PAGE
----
After arriving in Tullahoma for the Final Four, Science Hill routed Warren County in its opener. Next came Germantown (40-4), ranked No. 6 nationally by USA Today and featuring future MLB player Ben Johnson and Mississippi State closer Adam Larson, a 6-foot-3, 225-pounder.

“They were loaded,” Young said. “They hadn’t lost to a team from Tennessee. We shouldn’t have beaten them.

“But ole Blake Kaylor threw a two-hitter against ‘em the first game. That was what vaulted us into the state championship. What a player. Blake was a great third baseman, a good football player that could run like the wind.”

Young said he was in the restroom prior to the winners’ bracket final when a Germantown fan greeted him rather confidently, if not awkwardly.

“This older man in there,” Young said, “who had on Germantown stuff said, “Y’all are getting ready to get some No. 44!’ I said, ‘Sir?’ He said, ‘Y’all getting ready to get some of No. 44.’ I didn’t know, but that was Adam Larson, their big stud.

“They were so intimidating. I mean they had 10 times the fans we had. They had all these flags flying. They hadn’t been beaten by a team in the state of Tennessee. It didn’t look good; let’s just put it that way.

“But then ole Richard Markland hit that three-run double and we come right back the next day (after a rain suspension) and Dennis Higdon hit a two-run homer and John Patterson hit a home run – and them guys hadn’t hit a home run all year. They both went yard. And from that time on, our kids really started loosening up and playing. I think, as they say, the worm turned and the swag came to our dugout.”

The following day the tournament was moved to Winchester, where Germantown would have to beat Science Hill twice in a row for a title. But Brandon Crowe tossed six shutout innings before allowing three runs (two earned) in the seventh and Science Hill (33-8) avoided the if-necessary game with an 8-3 victory. Crowe, the tournament MVP, struck out eight while allowing seven hits and a walk for his second victory in four days.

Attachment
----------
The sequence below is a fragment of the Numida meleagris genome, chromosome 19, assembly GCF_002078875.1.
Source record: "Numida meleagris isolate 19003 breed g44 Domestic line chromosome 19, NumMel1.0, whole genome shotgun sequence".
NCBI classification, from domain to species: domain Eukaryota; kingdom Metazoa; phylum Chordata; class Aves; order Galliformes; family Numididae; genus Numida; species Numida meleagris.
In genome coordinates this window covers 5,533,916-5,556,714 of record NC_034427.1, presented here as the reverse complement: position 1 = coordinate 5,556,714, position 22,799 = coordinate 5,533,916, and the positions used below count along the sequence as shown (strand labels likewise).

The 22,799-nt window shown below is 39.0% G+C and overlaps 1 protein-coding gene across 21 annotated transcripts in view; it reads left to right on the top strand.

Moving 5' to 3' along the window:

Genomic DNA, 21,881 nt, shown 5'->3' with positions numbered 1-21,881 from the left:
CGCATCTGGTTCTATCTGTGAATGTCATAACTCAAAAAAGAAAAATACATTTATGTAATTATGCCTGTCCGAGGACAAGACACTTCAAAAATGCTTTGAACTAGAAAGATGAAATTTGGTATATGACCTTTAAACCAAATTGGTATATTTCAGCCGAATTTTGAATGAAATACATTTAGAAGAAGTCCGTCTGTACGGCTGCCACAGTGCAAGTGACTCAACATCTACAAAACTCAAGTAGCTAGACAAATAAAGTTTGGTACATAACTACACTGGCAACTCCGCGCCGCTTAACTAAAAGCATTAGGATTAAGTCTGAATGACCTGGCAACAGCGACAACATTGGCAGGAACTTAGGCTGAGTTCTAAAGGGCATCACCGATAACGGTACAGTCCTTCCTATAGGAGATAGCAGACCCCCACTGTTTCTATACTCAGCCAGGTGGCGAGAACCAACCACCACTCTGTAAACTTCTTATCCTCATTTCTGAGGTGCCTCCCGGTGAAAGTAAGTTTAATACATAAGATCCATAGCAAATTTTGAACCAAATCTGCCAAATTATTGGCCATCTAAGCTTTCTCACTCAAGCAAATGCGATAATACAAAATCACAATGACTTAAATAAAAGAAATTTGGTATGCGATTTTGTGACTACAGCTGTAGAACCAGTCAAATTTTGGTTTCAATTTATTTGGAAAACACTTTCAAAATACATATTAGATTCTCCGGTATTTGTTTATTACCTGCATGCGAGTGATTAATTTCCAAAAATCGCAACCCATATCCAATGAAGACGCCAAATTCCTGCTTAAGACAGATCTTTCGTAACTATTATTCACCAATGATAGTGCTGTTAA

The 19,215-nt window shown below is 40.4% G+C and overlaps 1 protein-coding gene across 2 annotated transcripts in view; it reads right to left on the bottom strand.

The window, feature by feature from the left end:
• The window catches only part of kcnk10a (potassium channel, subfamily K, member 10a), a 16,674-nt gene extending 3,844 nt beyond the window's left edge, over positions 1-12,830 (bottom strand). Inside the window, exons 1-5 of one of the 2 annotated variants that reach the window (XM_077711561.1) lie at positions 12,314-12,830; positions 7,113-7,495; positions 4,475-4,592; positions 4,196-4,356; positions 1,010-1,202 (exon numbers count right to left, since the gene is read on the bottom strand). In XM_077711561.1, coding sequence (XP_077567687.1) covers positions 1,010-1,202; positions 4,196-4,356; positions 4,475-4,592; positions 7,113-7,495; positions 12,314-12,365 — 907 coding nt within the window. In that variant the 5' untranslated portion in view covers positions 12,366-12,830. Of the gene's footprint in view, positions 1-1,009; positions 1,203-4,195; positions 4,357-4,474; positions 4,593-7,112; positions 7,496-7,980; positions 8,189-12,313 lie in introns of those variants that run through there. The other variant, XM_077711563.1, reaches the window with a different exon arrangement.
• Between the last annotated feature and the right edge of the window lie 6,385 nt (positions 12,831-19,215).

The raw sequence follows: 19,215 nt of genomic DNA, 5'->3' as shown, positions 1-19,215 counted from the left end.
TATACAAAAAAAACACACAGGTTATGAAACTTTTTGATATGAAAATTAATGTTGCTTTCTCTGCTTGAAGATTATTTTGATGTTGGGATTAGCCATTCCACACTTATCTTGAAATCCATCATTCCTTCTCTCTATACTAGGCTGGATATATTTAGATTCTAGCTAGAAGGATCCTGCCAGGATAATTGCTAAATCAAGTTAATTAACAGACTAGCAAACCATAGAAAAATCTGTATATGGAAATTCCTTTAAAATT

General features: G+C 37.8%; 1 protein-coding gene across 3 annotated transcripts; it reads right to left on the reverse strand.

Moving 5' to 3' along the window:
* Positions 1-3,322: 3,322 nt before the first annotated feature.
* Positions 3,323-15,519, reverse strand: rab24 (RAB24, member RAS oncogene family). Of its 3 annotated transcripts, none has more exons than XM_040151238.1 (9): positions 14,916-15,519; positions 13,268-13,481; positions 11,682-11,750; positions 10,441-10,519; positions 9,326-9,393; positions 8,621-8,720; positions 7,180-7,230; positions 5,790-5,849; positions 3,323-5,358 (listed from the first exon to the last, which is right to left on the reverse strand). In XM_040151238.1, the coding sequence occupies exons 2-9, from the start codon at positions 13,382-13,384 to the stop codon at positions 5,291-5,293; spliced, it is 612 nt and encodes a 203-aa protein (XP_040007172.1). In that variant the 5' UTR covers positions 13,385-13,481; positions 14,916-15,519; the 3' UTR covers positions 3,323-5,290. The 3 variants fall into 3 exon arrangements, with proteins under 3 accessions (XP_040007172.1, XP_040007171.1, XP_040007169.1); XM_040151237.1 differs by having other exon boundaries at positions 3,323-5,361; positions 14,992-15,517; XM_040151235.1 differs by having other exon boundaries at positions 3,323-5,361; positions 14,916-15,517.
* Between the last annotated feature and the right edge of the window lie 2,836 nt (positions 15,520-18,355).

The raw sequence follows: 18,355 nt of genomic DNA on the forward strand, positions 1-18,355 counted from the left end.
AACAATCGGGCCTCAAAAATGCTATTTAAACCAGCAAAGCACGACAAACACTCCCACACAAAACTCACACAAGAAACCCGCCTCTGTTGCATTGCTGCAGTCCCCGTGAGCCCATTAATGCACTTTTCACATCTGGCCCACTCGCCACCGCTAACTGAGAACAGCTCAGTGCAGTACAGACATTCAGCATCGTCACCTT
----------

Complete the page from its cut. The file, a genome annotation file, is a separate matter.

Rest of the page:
Kaylor, Patterson and Rader joined Brandon Crowe on the all-tournament team. Rader played left field. Kaylor batted second. Brandon Crowe hit third. Higdon, Patterson (second base) and Nick Crowe (shortstop) often hit fourth through sixth, respectively.

Richard Markland (first base), Richie Delaney, center fielder Clint Estep and Miller might round out a given day’s lineup.

Young said the ’99 team, when Brandon and Nick Crowe were senior and sophomore, was his best, but repeating for the second time in 36 years wasn’t meant to be.

The Crowes played together two years at Tennessee, where Nick got to catch a couple of times when Brandon pitched. But the highs were never any more intense than their first season together playing for Science Hill, although Nick didn’t initially realize the magnitude of the moment until he saw the larger Rader and much larger Miller preparing to mash him in a dogpile.

“To be honest,” Nick Crowe said, “after the game was over I thought, ‘What do we do now? Do we go on to a regional or something?’ Everyone was like, ‘That’s it.’

“And then I could see in everyone else how much it meant. I guess that’s the one defining moment in our high school careers.”